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Developing a Quadripartite Existential Meaning Scale and Exploring the Internal Structure of Meaning in Life

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Previous research has shown that meaning in life (MIL) includes feelings of coherence, purpose, and external value (i.e., significance or mattering). Our studies aim to contribute to this framework by testing whether internal value should also be considered a basic component of MIL. To meet this aim, we developed a quadripartite existential meaning scale (QEMS) that incorporates items assessing one’s perceived internal value of life, and examined its relationship with other relevant measures. Results from three samples of undergraduates showed that QEMS had sound psychometric properties (e.g., good factor structure and reliability) and could effectively differentiate four sub-constructs of MIL. Regression and relative importance analysis demonstrated that each QEMS subscale carried unique predictive utility for unidimensional meaning measures, relevant well-being variables, and exhibited differential associations with other theoretically related variables (e.g., self-reflection, commitment making, self-esteem, and self or other interest orientation). Finally, exploratory structural equation modelling analysis showed that the four MIL sub-constructs formed an association pattern where comprehension fosters purpose, and purpose, in turn, contributes to both external and internal value. Implications for considering internal value as a core component of meaning in life are discussed.

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  1. Note: All scales that didn’t have Chinese versions were translated into Chinese by two experts following a strict translation procedure.

  2. In all steps, participants rated QEMS items on a 7-point scale from 1 (very strongly disagree) to 7 (very strongly agree). Subscale scores were created by averaging the retained items in each subscale of formal QEMS. Besides QEMS items, numerous other pertaining measures were synchronously administered to examine QEMS’s convergent and discriminant validity. To keep brevity of the survey packets, these measures were roughly balanced assigned to every step. Further, to maintain ratting congruency, items of some measures were randomly mixed with QEMS items. Thus, unless specifically stated, they were rated in the same way as QEMS items.

  3. A strict primary loading constraint is due to (1) having many high quality items, (2) excluding items with secondary loading greater than 0.3. If we had not set this criteria, there still would be items retained without simple structure, for example an item with its primary loading as 0.3 and its secondary loading as 0.29.

  4. It is worth noting that this could not be attributable of the goal-describing items in MLQ-P. For example, the regression analysis of item “I understand the meaning of my life” on the four subscales found that, purpose accounted for the largest part of its variance (R2 = 0.67) (see Table 4).


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Correspondence to Zhanhong Li or Joshua A. Hicks.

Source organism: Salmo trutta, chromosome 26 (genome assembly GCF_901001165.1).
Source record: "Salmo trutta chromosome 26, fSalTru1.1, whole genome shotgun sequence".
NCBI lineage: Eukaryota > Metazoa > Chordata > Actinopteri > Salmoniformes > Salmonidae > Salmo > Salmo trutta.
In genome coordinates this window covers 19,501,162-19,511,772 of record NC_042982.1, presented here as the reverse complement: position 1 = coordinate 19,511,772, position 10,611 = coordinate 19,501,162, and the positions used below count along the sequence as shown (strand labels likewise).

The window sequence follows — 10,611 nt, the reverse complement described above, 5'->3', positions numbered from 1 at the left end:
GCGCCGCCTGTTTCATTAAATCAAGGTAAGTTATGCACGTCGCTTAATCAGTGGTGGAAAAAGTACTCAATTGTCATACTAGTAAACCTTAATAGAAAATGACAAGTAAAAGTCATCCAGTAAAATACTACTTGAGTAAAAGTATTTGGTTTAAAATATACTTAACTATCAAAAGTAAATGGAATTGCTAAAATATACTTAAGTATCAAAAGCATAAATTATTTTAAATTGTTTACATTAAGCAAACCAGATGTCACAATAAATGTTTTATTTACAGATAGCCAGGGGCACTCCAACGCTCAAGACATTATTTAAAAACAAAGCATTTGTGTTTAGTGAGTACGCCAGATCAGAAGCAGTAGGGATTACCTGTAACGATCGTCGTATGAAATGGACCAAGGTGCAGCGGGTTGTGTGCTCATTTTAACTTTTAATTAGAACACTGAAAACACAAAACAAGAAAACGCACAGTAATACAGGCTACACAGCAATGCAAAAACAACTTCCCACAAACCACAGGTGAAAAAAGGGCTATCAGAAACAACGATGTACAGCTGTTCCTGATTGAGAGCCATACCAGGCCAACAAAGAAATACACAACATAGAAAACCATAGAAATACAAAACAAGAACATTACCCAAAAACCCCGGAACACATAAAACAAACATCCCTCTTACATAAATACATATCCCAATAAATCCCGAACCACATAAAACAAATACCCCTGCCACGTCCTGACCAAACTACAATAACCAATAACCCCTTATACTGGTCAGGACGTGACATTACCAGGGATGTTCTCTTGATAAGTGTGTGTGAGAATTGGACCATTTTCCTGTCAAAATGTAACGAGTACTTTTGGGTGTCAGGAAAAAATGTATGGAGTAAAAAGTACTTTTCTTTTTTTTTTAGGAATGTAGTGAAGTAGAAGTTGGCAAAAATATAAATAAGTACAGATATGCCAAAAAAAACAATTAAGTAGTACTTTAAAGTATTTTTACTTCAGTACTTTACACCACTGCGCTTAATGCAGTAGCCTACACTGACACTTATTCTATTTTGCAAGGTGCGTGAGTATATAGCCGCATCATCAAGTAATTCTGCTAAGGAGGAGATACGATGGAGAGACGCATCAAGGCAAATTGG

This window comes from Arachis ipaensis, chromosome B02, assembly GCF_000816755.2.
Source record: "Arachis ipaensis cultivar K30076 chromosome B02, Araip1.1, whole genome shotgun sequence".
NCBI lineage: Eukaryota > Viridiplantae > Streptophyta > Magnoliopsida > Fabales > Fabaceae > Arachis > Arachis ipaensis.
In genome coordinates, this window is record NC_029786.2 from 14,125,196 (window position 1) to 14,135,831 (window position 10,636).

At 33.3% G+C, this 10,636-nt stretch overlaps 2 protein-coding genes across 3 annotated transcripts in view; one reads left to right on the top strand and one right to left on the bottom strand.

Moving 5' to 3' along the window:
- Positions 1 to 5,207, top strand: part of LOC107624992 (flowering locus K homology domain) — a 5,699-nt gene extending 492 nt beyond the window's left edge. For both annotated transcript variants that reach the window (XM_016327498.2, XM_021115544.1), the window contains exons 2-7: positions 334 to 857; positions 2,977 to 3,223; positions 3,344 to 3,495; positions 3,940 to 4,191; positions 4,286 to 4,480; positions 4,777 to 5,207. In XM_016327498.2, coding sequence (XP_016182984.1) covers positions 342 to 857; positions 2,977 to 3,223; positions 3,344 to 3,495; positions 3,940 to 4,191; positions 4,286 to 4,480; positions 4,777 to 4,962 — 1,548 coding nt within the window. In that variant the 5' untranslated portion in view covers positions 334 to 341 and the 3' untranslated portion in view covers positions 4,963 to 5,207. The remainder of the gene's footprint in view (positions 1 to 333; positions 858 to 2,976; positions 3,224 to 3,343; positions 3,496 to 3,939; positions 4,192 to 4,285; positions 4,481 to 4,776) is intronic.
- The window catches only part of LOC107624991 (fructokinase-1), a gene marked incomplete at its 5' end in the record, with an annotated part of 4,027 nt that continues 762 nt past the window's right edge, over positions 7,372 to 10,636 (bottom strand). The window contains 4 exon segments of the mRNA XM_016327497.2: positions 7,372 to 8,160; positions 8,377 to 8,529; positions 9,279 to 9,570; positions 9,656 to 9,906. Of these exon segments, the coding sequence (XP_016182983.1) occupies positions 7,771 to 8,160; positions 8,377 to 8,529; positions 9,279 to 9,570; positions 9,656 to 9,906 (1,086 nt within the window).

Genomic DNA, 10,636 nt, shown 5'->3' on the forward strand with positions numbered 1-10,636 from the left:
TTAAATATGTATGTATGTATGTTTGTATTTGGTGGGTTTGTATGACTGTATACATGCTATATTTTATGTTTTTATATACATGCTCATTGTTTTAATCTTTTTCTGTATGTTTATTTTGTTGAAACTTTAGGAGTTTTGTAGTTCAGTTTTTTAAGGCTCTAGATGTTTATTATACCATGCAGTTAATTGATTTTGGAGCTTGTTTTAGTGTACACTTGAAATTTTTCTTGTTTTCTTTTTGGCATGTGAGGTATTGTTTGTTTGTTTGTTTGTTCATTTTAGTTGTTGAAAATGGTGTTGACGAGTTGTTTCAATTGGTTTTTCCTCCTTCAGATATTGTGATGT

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Appendix: The Four-Dimensional Existential Meaning Scale (QEMS)

Appendix: The Four-Dimensional Existential Meaning Scale (QEMS)

Please read the following items carefully. Using the response scale listed next to each item, indicate the extent to which you agree or disagree with that statement.

  1. (1)

    I have an important goal in life.

  2. (2)

    I have a life direction.

  3. (3)

    My existence is of great value to the people around me.

  4. (4)

    Generally speaking, I understand everything that I have experienced.

  5. (5)

    I have gained the value of life.

  6. (6)

    Being alive is of personal value to me.

  7. (7)

    I have been feeling the beauty of life.

  8. (8)

    I know the direction of my life.

  9. (9)

    I believe that history will leave traces of my existence.

  10. (10)

    I believe in my particular importance to the community (or the collective).

  11. (11)

    The world will be different because of my existence.

  12. (12)

    I can understand what happened in my life.

  13. (13)

    I have gained a lot from life.

  14. (14)

    In regards to life, I know where I’m going.

  15. (15)

    The world will be better because of me.

  16. (16)

    In general, I understand all the important events I have experienced.

  17. (17)

    Being alive is very happy.

  18. (18)

    I have a strong sense of life direction.

  19. (19)

    I understand the life road I walked through.

  20. (20)

    I can understand what I have been going through.

Responses are rated on a seven-point scale (very strongly disagree, strongly disagree, disagree, neither disagree nor agree, agree, strongly agree, very strongly agree).

Scoring syntax:

  • Comprehension = 4, 12, 16, 19, 20.

  • Purpose = 1, 2, 8, 14, 18.

  • Internal Value = 5, 6, 7, 13, 17.

  • External Value = 3, 9, 10, 11, 15.

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Li, Z., Liu, Y., Peng, K. et al. Developing a Quadripartite Existential Meaning Scale and Exploring the Internal Structure of Meaning in Life. J Happiness Stud 22, 887–905 (2021).

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